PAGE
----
Eyes/Ears/Nose/Throat: Conjunctivitis
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Overview
Conjunctivitis, also known as “pink eye,” is a common condition that causes inflammation or infection of the conjunctiva, which is the thin transparent tissue that lines the inner surface of the eyelid and covers the white part of the eye. This ophthalmic condition can affect one or both eyes and occurs most frequently in children.

Signs and Symptoms
The following signs and symptoms of conjunctivitis may be apparent in the affected eye(s):
  • Eye pain
  • Blurred vision
  • Crusty, yellowish formation on the eyelids
  • A gritty feeling in the eye
  • Increased tearing or discharge
  • Itching or burning sensation
  • Swollen eyelids
  • Pink or red discoloration in the whites of the eye
  • Increased sensitivity to light
Causes/Common Triggers
Conjunctivitis may be classified into three main categories: infectious, allergic, and chemical/irritant. Infectious conjunctivitis is caused by a bacterial or viral infection, an allergic reaction, or exposure to an irritant such as a chemical, pollen, or smoke. Infectious conjunctivitis is very contagious. Other causes of conjunctivitis may include extended use of contact lenses, fungi, and certain diseases.

Tests and Diagnosis
If you suspect that you have conjunctivitis, your doctor may conduct a thorough eye exam, examining the conjunctiva and surrounding tissues very closely. Your doctor will also ask about your symptoms and general health history.

Prevention
Since bacterial and viral conjunctivitis are very contagious forms and can be secretions or through contact with a contaminated object, the most effective preventive measure is the practice of good hygiene, especially through frequent hand washing. If soap and water are not available, use an alcohol-based hand sanitizer. A number of lifestyle modifications can also prevent the transmission of infectious conjunctivitis:
  • Keep your hands away from your eyes.
  • Wash your hands often.
  • Wash pillowcases, sheets, washcloths, and towels in hot water.
  • Don’t touch your eyes with your hands.
  • Wash your hands thoroughly and frequently.
  • Change your towel and washcloth daily, and do not share them with others.
  • Do not share eye cosmetics.
  • Don’t use anyone else’s personal eyecare items.
  • Handle and clean contact lenses properly.
  • Replace eye cosmetics regularly.
  • Don’t wear your contacts until your eyes are better, and use a new pair after the infection is resolved.
  • Follow your eye doctor’s instructions on proper contact lens care.
Management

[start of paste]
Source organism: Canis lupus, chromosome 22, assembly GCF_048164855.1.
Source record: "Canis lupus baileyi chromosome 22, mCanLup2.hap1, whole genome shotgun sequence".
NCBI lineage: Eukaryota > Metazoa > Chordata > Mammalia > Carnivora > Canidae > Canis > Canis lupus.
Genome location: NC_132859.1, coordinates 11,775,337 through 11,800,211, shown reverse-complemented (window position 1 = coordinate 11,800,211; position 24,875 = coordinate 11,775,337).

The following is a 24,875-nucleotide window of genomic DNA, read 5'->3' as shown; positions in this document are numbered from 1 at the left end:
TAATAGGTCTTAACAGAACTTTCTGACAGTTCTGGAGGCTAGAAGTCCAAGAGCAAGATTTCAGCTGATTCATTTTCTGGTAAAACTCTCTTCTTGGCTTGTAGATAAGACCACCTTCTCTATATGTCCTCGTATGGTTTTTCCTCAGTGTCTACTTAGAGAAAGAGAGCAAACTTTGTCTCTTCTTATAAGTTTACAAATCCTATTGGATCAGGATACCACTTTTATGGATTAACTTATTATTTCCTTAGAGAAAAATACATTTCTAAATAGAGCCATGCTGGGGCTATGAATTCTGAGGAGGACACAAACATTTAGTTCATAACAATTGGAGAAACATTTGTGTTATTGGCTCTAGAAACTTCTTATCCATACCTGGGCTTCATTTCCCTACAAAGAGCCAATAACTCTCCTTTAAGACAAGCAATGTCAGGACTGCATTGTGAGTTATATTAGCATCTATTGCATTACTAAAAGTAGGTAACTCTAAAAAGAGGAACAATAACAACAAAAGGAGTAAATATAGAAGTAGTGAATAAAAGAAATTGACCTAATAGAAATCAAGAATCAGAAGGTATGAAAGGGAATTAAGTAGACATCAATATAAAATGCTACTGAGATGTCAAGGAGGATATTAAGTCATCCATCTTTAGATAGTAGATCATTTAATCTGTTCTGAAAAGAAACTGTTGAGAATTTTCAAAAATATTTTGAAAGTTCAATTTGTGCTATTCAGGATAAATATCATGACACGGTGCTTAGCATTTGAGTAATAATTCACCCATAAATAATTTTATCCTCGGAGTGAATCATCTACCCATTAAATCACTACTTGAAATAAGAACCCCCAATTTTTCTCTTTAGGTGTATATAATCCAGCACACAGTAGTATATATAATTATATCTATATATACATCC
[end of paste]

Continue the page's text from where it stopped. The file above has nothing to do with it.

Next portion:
In addition to maintaining proper hygiene, you can alleviate any discomfort caused by viral or bacterial conjunctivitis by applying warm compresses using a clean washcloth to your affected eye or eyes. For allergic conjunctivitis, avoid rubbing your eyes and use cool, not warm, cloth compresses to soothe your eye(s).

Treatment and Care
The treatment selected depends on the cause. In general, the main goals in treating conjunctivitis are to provide the patient with relief from symptoms, eradicate the infection and/or inflammation/irritation, and prevent the transmission of bacterial or viral conjunctivitis. Bacterial conjunctivitis is typically treated with antibiotic ophthalmic drops. Viral conjunctivitis typically will disappear on its own. Allergic conjunctivitis may respond to various ophthalmic drops that contain antihistamines, mast cell stabilizers, or decongestants. Your doctor will determine the best treatment for you and may also suggests the use of warm or cool compresses.

Homeopathic and Alternative Remedies
Some patients with conjunctivitis rely on alternative forms of treatment, including herbal remedies and homeopathic medicine. Alternative remedies may include the following:
  • Applying a compress to the affected eye
  • Nutritional supplements such as vitamin C and zinc
  • Herbal therapy, including chamomile, fennel seeds, and plantain
  • Homeopathic remedies, including Apis mellifica, Argentum nitricum, and Pulsatilla
To prevent potentially harmful interactions or contraindications, patients should always check with a pharmacist or physician before taking any supplements or alternative therapies. If you have bacterial or viral conjunctivitis, you should always see your doctor for treatment.

Self-Care
Some OTC products such as artificial tear products, antihistamines, mast cell stabilizers, or decongestant eyedrops can provide relief from some of the symptoms associated with conjunctivitis. However, there may be restrictions on how often or how long these products can be used as well as potential drug interactions and contraindications. A pharmacist can provide advice or recommendations based on your specific preference and individual symptoms.

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